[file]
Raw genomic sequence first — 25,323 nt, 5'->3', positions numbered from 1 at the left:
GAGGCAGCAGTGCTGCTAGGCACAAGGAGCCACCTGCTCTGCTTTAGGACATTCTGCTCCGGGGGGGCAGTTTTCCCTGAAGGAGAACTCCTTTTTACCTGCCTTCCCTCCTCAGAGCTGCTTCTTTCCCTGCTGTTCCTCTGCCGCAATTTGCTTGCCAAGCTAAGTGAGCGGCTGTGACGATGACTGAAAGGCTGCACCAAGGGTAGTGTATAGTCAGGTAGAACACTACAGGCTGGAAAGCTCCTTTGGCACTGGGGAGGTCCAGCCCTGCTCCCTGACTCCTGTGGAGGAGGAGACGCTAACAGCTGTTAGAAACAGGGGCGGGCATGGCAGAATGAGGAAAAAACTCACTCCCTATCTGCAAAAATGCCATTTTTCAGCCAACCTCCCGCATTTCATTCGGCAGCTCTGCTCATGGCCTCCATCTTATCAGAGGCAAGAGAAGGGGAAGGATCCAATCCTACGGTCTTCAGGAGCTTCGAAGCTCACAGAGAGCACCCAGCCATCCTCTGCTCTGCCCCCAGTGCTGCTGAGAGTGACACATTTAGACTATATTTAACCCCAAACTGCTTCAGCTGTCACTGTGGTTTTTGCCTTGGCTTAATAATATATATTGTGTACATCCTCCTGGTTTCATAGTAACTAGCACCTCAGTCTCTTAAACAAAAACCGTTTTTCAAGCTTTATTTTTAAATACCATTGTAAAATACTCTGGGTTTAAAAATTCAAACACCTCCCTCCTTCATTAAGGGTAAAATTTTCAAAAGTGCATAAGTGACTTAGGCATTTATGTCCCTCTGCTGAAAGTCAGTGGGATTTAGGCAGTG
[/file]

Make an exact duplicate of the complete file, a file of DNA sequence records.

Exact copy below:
Raw genomic sequence first — 25,323 nt, 5'->3', positions numbered from 1 at the left:
GAGGCAGCAGTGCTGCTAGGCACAAGGAGCCACCTGCTCTGCTTTAGGACATTCTGCTCCGGGGGGGCAGTTTTCCCTGAAGGAGAACTCCTTTTTACCTGCCTTCCCTCCTCAGAGCTGCTTCTTTCCCTGCTGTTCCTCTGCCGCAATTTGCTTGCCAAGCTAAGTGAGCGGCTGTGACGATGACTGAAAGGCTGCACCAAGGGTAGTGTATAGTCAGGTAGAACACTACAGGCTGGAAAGCTCCTTTGGCACTGGGGAGGTCCAGCCCTGCTCCCTGACTCCTGTGGAGGAGGAGACGCTAACAGCTGTTAGAAACAGGGGCGGGCATGGCAGAATGAGGAAAAAACTCACTCCCTATCTGCAAAAATGCCATTTTTCAGCCAACCTCCCGCATTTCATTCGGCAGCTCTGCTCATGGCCTCCATCTTATCAGAGGCAAGAGAAGGGGAAGGATCCAATCCTACGGTCTTCAGGAGCTTCGAAGCTCACAGAGAGCACCCAGCCATCCTCTGCTCTGCCCCCAGTGCTGCTGAGAGTGACACATTTAGACTATATTTAACCCCAAACTGCTTCAGCTGTCACTGTGGTTTTTGCCTTGGCTTAATAATATATATTGTGTACATCCTCCTGGTTTCATAGTAACTAGCACCTCAGTCTCTTAAACAAAAACCGTTTTTCAAGCTTTATTTTTAAATACCATTGTAAAATACTCTGGGTTTAAAAATTCAAACACCTCCCTCCTTCATTAAGGGTAAAATTTTCAAAAGTGCATAAGTGACTTAGGCATTTATGTCCCTCTGCTGAAAGTCAGTGGGATTTAGGCAGTG